RENO, Nev. -- Fitness is no longer a limiting factor for disabled veterans and disabled members of the armed forces. The City of Reno hosts a program called 'Fit but Not Forgotten,' which helps them work out no matter what physical limitations they might face.
Mike Bente never thought he could walk again. After getting injured in the line of duty in Afghanistan five years ago, he became a paraplegic.
"You realize that you went from being this one way to another way so now I have to change out my whole life, how I'm gonna do things," he said. "It was an emotional roller coaster."
It was a ride that took him to a deep low until doctors performed a delicate surgery, putting metal discs in his back. Two years later, he was back on his feet.
"I have a new understanding on how precious it is to be able to stand or be able to do things, but on the same sense I have a whole new understanding for those in chairs and can still do so many things," Bente said.
Walking and balancing were some things mike had to re-learn, but fitness was always his top priority.
"Being in the military that's your life. You wake up at o'dark 30 to go run 10 mi or hike a mountain or P.T.; that's how you're brought up, that's what's trained inside of you and if you take that away, you'll feel like you're missing something," Bente said.
To fill the void, Bente joined 'Fit but Not Forgotten' to improve his health not only physically, but also mentally. He says that health is something every veteran needs.
"I mean I can't do most things but I can do some things. "You know I start to feel a little tinge to the pain and you put it off and carry on," he said. "Even though you have a disability, you can still do things."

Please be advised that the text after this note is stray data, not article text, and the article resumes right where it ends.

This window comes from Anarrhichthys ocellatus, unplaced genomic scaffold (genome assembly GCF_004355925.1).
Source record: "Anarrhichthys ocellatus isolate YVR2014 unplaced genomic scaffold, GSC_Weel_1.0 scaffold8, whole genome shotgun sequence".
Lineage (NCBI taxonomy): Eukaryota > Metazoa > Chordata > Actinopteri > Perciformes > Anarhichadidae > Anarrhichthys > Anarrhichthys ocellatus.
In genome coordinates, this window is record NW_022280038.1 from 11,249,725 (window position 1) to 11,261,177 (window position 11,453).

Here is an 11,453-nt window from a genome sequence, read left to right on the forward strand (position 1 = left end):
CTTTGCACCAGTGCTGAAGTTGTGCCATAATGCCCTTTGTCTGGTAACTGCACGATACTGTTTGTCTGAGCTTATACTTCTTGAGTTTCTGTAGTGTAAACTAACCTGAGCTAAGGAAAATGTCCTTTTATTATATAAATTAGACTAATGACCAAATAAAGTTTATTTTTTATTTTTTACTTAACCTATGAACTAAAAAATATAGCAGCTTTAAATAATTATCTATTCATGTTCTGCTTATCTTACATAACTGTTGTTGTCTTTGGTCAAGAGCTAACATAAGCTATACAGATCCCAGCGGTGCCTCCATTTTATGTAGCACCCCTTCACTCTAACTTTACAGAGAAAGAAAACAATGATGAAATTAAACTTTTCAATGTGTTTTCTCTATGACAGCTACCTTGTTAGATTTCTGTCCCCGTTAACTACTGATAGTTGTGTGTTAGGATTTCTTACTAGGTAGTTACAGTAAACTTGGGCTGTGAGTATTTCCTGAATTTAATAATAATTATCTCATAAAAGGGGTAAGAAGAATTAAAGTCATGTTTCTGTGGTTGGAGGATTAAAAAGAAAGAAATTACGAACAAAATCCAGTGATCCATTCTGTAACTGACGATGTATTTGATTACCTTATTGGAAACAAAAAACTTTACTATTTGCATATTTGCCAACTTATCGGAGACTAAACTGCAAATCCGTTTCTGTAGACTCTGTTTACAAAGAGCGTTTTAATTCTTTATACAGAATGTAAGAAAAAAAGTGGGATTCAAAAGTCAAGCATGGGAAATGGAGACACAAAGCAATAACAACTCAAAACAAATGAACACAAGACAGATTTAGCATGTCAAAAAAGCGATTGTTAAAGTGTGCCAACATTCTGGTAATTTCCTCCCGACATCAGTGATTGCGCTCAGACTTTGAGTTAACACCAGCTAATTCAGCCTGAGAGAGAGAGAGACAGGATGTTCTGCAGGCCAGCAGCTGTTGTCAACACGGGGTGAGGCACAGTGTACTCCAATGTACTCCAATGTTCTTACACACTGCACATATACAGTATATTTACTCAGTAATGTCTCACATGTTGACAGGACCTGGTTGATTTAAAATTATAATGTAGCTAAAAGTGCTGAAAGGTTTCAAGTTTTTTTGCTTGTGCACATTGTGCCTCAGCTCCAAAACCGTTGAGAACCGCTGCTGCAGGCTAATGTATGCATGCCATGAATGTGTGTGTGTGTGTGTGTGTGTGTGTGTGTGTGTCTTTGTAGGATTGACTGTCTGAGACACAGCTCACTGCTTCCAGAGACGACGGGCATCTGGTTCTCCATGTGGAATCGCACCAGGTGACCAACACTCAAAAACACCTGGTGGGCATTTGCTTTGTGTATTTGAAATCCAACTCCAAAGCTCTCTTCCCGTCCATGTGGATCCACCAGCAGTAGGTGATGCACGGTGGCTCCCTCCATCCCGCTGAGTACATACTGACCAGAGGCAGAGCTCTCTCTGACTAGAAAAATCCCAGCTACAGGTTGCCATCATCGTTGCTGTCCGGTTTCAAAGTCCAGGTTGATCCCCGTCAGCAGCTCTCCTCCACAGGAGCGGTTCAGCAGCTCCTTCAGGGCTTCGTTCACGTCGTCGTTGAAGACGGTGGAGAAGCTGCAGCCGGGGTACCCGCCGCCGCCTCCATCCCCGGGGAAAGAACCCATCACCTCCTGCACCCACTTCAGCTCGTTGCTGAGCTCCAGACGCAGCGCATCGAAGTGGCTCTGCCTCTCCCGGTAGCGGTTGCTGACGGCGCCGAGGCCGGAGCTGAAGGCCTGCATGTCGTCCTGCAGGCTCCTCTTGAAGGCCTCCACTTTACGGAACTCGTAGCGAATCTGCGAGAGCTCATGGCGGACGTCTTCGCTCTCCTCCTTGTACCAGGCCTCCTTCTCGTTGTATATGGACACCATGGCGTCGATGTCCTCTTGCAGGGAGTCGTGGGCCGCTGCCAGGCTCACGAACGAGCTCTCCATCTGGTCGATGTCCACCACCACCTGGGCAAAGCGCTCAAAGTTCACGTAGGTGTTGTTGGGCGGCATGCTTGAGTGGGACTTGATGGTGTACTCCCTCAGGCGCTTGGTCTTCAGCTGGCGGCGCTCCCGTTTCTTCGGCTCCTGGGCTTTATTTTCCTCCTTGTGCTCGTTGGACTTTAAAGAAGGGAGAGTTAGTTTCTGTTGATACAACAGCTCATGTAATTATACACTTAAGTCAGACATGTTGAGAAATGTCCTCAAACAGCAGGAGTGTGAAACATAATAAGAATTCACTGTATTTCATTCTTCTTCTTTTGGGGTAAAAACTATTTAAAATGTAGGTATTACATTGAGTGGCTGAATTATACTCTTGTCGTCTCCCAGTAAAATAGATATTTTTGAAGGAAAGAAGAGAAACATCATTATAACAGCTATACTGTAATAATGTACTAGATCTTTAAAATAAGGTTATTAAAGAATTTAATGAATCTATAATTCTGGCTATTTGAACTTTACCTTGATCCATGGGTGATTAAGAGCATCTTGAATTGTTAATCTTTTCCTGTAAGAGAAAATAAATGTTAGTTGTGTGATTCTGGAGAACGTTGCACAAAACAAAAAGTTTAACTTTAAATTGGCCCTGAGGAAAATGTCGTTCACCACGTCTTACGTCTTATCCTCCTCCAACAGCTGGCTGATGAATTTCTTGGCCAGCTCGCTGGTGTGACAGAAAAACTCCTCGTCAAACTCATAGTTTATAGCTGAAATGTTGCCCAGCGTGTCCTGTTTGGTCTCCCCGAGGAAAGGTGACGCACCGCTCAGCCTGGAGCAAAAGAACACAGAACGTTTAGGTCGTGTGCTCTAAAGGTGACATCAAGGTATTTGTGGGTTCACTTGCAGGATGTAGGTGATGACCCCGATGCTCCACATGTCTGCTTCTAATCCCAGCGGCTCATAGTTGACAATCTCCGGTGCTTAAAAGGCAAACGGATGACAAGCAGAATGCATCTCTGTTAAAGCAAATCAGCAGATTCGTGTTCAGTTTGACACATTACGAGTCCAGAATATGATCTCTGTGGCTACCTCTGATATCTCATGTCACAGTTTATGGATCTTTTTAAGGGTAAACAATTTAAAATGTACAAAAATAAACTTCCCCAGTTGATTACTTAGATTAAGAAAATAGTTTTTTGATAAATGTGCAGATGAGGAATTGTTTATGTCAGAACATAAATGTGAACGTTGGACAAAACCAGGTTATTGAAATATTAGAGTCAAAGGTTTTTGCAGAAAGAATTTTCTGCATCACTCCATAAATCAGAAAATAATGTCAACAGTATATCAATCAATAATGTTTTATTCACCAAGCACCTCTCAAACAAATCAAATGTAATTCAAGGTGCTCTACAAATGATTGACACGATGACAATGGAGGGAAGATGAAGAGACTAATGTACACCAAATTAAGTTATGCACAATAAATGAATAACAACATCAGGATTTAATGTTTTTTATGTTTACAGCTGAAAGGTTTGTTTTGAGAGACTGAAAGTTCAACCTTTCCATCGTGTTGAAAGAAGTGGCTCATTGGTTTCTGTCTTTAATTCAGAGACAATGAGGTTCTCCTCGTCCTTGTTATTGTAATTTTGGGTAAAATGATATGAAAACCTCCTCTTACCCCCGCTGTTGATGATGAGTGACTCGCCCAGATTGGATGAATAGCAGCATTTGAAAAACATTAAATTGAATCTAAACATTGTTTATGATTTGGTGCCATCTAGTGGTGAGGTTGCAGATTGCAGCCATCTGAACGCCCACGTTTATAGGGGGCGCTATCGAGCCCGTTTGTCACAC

Each class is an hour long and is tailored to each veteran's needs and capabilities. There are only about seven to eight people in each class so the participants get their own one-on-one time with the instructor. Stephano Miraglia, fitness instructor, says each class is different.
"I don't know until they come in what type of disabilities and what kind their limitations are," Miraglia says. "The most rewarding part is finding the exercises they can do with their disabilities and them realizing that they can do something."
At the gym, veterans both young and old share a common mission and gain the support they want and need.
"It's like any military guy you always have to have that mission and this is their mission: get out there and be active," Bente said.
Participants will be eligible for a free year-long gym membership. To sign up for 'Fit but Not Forgotten," contact April Wolfe, City of Reno’s Therapeutic Recreation Specialist, at 775-333-7765 or via e-mail at email@example.com.